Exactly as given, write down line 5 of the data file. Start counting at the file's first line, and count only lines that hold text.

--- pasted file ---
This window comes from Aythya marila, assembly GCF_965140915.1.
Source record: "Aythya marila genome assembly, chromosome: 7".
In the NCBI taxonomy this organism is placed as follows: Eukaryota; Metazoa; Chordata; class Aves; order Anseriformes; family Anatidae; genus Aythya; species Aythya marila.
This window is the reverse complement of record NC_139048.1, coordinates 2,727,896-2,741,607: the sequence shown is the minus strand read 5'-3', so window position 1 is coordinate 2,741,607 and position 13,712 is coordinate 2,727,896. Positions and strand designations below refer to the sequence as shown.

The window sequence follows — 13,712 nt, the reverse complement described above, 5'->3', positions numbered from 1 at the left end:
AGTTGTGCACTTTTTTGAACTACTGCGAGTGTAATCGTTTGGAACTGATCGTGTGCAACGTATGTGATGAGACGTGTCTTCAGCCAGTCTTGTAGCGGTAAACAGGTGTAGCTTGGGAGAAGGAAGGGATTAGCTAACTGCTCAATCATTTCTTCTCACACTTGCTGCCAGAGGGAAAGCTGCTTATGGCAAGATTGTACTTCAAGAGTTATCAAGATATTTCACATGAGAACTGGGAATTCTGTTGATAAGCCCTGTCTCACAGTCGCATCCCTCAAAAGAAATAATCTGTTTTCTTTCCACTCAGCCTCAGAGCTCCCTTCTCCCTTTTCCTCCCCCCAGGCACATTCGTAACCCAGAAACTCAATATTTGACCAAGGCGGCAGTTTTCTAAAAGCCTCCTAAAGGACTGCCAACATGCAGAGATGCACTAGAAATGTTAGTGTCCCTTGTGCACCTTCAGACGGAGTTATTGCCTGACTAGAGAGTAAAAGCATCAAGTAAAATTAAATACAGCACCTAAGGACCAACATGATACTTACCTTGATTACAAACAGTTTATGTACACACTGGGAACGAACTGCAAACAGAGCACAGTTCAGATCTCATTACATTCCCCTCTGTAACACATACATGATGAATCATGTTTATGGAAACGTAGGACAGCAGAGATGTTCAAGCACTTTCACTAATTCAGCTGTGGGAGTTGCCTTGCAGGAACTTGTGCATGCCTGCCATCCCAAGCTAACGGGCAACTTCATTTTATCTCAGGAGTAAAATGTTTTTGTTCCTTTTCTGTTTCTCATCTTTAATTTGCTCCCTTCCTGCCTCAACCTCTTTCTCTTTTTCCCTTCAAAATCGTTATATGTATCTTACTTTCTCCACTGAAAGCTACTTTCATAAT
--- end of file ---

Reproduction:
The window sequence follows — 13,712 nt, the reverse complement described above, 5'->3', positions numbered from 1 at the left end: